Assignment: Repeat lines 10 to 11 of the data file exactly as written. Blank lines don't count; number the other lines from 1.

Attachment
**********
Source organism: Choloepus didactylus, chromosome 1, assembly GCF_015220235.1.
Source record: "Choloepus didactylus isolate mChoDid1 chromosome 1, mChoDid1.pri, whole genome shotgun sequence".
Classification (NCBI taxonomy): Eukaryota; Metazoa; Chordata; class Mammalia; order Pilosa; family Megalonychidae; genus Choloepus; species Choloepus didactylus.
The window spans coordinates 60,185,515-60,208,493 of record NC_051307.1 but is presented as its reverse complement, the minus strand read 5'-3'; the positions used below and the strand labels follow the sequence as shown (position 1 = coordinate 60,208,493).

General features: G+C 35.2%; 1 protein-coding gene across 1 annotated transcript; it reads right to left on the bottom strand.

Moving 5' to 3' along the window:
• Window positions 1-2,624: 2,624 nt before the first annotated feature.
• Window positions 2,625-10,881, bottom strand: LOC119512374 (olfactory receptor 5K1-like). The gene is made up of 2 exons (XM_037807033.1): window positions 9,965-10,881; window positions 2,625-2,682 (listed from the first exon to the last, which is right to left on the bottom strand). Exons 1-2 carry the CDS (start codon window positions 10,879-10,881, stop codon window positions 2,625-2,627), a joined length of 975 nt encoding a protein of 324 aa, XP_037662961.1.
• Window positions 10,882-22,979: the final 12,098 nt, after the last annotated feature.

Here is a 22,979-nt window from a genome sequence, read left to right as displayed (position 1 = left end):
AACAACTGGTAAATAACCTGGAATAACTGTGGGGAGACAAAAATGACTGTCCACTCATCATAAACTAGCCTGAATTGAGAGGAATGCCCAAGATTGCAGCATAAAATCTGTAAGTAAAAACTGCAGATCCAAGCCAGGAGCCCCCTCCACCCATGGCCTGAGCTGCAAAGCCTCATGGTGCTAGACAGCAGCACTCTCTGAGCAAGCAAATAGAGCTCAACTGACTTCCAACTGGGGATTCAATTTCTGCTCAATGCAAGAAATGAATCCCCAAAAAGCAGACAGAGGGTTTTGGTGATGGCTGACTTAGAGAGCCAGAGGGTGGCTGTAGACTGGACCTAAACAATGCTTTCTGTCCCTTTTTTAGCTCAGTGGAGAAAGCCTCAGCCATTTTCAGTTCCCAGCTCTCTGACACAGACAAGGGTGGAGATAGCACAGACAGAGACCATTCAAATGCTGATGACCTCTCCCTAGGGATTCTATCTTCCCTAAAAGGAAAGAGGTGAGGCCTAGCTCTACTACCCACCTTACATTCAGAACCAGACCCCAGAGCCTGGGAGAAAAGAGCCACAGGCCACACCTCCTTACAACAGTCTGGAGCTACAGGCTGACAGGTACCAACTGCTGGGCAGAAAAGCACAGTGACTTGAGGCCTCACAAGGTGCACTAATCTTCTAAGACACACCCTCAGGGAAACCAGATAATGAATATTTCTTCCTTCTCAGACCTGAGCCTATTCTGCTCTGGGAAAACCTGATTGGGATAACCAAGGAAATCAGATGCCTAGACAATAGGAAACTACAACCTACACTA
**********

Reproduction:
Here is a 22,979-nt window from a genome sequence, read left to right as displayed (position 1 = left end):
AACAACTGGTAAATAACCTGGAATAACTGTGGGGAGACAAAAATGACTGTCCACTCATCATAAACTAGCCTGAATTGAGAGGAATGCCCAAGATTGCAGCATAAAATCTGTAAGTAAAAACTGCAGATCCAAGCCAGGAGCCCCCTCCACCCATGGCCTGAGCTGCAAAGCCTCATGGTGCTAGACAGCAGCACTCTCTGAGCAAGCAAATAGAGCTCAACTGACTTCCAACTGGGGATTCAATTTCTGCTCAATGCAAGAAATGAATCCCCAAAAAGCAGACAGAGGGTTTTGGTGATGGCTGACTTAGAGAGCCAGAGGGTGGCTGTAGACTGGACCTAAACAATGCTTTCTGTCCCTTTTTTAGCTCAGTGGAGAAAGCCTCAGCCATTTTCAGTTCCCAGCTCTCTGACACAGACAAGGGTGGAGATAGCACAGACAGAGACCATTCAAATGCTGATGACCTCTCCCTAGGGATTCTATCTTCCCTAAAAGGAAAGAGGTGAGGCCTAGCTCTACTACCCACCTTACATTCAGAACCAGACCCCAGAGCCTGGGAGAAAAGAGCCACAGGCCACACCTCCTTACAACAGTCTGGAGCTACAGGCTGACAGGTACCAACTGCTGGGCAGAAAAGCACAGTGACTTGAGGCCTCACAAGGTGCACTAATCTTCTAAGACACACCCTCAGGGAAACCAGATAATGAATATTTCTTCCTTCTCAGACCTGAGCCTATTCTGCTCTGGGAAAACCTGATTGGGATAACCAAGGAAATCAGATGCCTAGACAATAGGAAACTACAACCTACACTA